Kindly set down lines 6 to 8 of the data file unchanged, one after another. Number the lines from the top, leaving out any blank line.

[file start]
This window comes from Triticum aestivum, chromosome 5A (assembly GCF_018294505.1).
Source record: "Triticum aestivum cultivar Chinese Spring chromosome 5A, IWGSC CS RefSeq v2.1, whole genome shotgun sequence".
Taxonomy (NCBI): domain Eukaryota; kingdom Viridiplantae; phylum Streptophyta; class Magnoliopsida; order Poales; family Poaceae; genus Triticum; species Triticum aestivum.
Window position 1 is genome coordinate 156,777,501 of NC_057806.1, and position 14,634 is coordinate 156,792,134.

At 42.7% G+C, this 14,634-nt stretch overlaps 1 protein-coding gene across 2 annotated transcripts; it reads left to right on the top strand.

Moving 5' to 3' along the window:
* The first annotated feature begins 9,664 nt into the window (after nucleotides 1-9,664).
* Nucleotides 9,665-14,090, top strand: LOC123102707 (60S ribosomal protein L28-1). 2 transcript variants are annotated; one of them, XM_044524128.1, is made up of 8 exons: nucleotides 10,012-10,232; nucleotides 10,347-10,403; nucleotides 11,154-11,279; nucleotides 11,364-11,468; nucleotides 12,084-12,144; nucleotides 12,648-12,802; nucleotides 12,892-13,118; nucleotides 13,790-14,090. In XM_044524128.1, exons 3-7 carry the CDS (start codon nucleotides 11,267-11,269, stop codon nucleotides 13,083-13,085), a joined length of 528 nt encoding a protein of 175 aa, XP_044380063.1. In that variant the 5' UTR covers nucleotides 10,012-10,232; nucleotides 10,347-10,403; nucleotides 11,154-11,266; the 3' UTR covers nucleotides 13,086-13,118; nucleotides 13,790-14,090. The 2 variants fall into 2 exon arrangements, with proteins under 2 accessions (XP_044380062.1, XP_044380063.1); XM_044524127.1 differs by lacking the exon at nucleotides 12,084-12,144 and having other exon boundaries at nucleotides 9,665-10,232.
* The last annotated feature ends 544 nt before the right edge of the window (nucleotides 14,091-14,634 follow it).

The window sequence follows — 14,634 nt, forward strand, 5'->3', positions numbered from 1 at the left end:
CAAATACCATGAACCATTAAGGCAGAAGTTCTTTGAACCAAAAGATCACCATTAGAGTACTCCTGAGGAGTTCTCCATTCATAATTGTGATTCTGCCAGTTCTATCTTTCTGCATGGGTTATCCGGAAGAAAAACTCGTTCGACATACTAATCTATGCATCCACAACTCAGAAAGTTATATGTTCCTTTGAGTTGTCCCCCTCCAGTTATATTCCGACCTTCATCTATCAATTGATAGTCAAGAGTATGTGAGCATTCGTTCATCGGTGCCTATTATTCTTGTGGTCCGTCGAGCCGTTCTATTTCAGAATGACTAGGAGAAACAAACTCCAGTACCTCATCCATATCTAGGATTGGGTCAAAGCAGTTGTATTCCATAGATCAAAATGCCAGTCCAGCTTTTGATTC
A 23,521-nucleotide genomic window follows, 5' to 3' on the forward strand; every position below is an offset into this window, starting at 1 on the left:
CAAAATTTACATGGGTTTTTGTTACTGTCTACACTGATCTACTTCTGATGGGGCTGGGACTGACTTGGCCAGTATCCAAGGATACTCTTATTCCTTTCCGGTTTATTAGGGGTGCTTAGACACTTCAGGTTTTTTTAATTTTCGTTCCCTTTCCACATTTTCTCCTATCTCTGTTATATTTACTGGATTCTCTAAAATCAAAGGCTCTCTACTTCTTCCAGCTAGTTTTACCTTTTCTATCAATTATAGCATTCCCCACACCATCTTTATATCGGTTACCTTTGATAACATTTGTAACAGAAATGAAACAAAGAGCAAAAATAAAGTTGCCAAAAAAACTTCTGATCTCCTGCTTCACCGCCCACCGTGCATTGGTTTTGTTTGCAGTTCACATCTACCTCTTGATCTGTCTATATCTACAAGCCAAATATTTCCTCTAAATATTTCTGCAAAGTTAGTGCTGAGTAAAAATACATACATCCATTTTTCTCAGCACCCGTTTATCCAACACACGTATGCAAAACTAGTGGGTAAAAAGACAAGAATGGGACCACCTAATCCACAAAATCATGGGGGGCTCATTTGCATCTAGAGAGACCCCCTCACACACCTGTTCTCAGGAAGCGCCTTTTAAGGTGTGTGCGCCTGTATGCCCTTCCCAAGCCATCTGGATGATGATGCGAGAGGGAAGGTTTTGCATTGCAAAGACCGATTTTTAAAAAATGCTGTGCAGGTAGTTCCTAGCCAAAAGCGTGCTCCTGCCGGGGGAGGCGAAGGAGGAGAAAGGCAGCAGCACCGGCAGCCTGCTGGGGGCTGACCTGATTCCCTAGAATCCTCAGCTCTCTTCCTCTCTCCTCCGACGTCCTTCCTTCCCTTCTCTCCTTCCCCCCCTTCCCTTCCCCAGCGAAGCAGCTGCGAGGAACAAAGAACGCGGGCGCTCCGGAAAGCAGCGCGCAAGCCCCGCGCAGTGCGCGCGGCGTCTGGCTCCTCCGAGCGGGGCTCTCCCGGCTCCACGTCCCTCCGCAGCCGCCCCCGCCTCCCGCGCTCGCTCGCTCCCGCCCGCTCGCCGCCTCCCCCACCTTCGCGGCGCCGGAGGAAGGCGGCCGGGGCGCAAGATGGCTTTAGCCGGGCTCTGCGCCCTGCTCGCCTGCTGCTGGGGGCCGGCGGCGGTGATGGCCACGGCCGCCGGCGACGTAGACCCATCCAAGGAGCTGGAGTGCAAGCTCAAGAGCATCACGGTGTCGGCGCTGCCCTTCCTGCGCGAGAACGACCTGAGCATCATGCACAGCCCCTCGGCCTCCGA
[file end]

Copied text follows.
Moving 5' to 3' along the window:
* The first annotated feature begins 9,664 nt into the window (after nucleotides 1-9,664).
* Nucleotides 9,665-14,090, top strand: LOC123102707 (60S ribosomal protein L28-1). 2 transcript variants are annotated; one of them, XM_044524128.1, is made up of 8 exons: nucleotides 10,012-10,232; nucleotides 10,347-10,403; nucleotides 11,154-11,279; nucleotides 11,364-11,468; nucleotides 12,084-12,144; nucleotides 12,648-12,802; nucleotides 12,892-13,118; nucleotides 13,790-14,090. In XM_044524128.1, exons 3-7 carry the CDS (start codon nucleotides 11,267-11,269, stop codon nucleotides 13,083-13,085), a joined length of 528 nt encoding a protein of 175 aa, XP_044380063.1. In that variant the 5' UTR covers nucleotides 10,012-10,232; nucleotides 10,347-10,403; nucleotides 11,154-11,266; the 3' UTR covers nucleotides 13,086-13,118; nucleotides 13,790-14,090. The 2 variants fall into 2 exon arrangements, with proteins under 2 accessions (XP_044380062.1, XP_044380063.1); XM_044524127.1 differs by lacking the exon at nucleotides 12,084-12,144 and having other exon boundaries at nucleotides 9,665-10,232.